By OBIAGELI UKEOMA
It is in Proverbs 10: 22 that the Bible declared: “The blessing of the Lord, it maketh rich, and He addeth no sorrow with it.” This injunction is a promise of God to mankind. However, in Nigeria and of course, Africa generally, the reverse seems to be the case because there are too many greedy people in government Corruption, the manifestation of greed, is endemic in the extractive industry.
However, in a bid to enthrone transparency in this critical sector, and following the gradual return of stakeholders’ confidence, PWYP Norway and Norwegian School of Economics (NHH), with support from Norad and Norwegian Ministry of Foreign Affairs, organised a conference on Financial Secrecy, Society and Vested Interest in Bergen, last year. The choice of the conference title was informed by the fact that secrecy in the extractive industries has really impoverished the citizens of resource rich countries, which paradoxically is the “resource curse.”
Nigeria, which is endowed with natural resources, ranging from coal, diamond, gold, limestone, iron ore etc, is a typical victim of the curse. The high level of corruption and theft due to lack of transparency, particularly the oil and gas industry, is quite alarming. The oil sector in the world has, over the years, gained notoriety as a place where corruption thrives and a few individuals drain the country of its resources, which could, otherwise, have been used for the development of the nation.
The oil resources led to massive corruption and civil strife, instead of being a blessing. It is farcical that African countries which are endowed with natural resources are poor due to lack of transparency and accountability by both the government and the companies licensed to operate in these countries. I feel duty bound, as a participant in the said conference, to share some of the views on the need for transparency, if Nigeria and Africa as a whole is to benefit from its natural resources.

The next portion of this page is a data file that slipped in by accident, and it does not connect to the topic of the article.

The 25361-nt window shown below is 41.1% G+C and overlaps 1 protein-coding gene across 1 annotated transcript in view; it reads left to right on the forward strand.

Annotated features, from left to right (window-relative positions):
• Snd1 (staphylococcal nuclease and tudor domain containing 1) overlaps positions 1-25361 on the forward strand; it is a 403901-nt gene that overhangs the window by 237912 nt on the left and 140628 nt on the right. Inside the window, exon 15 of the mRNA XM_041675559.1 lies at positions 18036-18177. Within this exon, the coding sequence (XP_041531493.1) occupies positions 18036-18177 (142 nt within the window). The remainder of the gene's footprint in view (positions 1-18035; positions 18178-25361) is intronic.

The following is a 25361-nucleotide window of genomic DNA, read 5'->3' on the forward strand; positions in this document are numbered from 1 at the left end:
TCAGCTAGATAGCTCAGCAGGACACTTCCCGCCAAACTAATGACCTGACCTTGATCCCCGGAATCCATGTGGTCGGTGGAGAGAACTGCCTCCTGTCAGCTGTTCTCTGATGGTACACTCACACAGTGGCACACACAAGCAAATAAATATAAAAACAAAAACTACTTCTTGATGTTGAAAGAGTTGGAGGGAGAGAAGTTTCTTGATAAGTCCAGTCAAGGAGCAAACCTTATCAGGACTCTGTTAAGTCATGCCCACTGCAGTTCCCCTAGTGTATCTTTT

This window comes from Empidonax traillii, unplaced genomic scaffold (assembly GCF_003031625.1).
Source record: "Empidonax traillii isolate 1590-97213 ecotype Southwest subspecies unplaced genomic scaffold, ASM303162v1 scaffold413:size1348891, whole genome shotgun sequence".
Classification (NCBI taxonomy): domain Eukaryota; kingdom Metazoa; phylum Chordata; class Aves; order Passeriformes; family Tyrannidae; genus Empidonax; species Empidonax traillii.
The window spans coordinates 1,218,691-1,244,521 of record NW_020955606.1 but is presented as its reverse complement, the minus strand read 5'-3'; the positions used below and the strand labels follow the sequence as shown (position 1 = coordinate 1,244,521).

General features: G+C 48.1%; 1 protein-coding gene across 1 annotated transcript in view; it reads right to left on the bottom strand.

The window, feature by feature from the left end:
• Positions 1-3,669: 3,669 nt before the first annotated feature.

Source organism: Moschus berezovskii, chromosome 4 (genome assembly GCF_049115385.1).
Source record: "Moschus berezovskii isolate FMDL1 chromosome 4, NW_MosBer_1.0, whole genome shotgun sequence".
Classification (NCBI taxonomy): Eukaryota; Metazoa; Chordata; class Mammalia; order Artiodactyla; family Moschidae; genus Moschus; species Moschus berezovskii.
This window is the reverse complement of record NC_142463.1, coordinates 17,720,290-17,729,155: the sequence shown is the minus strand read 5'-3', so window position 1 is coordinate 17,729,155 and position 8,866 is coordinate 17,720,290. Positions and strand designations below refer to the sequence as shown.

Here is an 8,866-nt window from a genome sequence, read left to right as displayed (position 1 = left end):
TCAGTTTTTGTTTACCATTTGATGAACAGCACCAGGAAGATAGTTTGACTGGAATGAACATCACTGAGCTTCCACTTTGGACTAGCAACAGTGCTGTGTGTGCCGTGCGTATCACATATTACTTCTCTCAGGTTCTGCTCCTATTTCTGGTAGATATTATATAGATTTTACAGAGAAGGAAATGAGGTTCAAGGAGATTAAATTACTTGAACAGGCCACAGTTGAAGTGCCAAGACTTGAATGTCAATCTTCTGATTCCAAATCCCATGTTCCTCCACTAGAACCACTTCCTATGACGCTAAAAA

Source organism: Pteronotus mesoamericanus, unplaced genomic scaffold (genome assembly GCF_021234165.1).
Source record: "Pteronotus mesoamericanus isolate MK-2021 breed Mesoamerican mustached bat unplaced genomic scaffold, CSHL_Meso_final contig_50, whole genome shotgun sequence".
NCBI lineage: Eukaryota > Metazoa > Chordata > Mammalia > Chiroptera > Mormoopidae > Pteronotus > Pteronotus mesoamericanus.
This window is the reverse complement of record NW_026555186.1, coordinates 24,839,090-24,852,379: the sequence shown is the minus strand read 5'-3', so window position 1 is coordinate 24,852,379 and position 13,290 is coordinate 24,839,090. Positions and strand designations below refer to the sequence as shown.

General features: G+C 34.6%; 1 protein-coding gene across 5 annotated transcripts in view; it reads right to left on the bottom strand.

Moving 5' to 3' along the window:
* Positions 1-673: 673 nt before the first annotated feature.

Some issues in the financial secrecy include but not limited to the lawyer’s confidentiality and tax havens. The name secrecy jurisdiction is preferred to tax haven because these jurisdictions sell services to foreigners. The huge financial income made is being transferred to the parent companies’ country, thereby impoverishing the African nations and impacting them negatively. Considering the spate of corrupt practices by the government, as a result of the fact that the Nigerian economy is substantially public sector driven, mainly funded from the oil revenue, which, ultimately, remains a monopoly of government, the country loses a lot of money as a result of financial secrecy.
The resources lost, if quantified, can provide good roads, good hospitals, good schools, all social amenities in all the local governments, thereby reducing the mortality rate in the nations. Transparency, which is the watchword in the management of natural resources in Nigeria, should be imbibed by all stakeholders in the sector. As a matter of fact, it should be one of the values associated with the companies involved in the exploitation of natural resources. For corruption to be curbed, every public expenditure and income should be put in a public domain for easy access to financial users. All other transparency initiatives focus on disclosing tax payments.
The extended country-by-country reporting is the only reporting standard that requires companies to report their activities on country-by-country basis, in their host countries as well as their home countries. It is the only transparency reporting that is useful to all users of financial statements. The Nigerian government should, as a way of salvaging the country and promoting transparency in EI sector, consider the following: Avoid negotiations with companies; there should be fiscal terms in law instead of in contract; complete tax system and equal terms for all companies.
If indeed we are serious about turning Nigeria around to a productive, progressive, corruption free country where men and women, rich and poor, indigene or non-indigene, royalty or commoner, able bodied or living with disability can realise their aspirations, utilise their potentials and function maximally, we must be ready for radical changes in our ways of thinking and doing things. • Ukeoma wrote in from Lagos.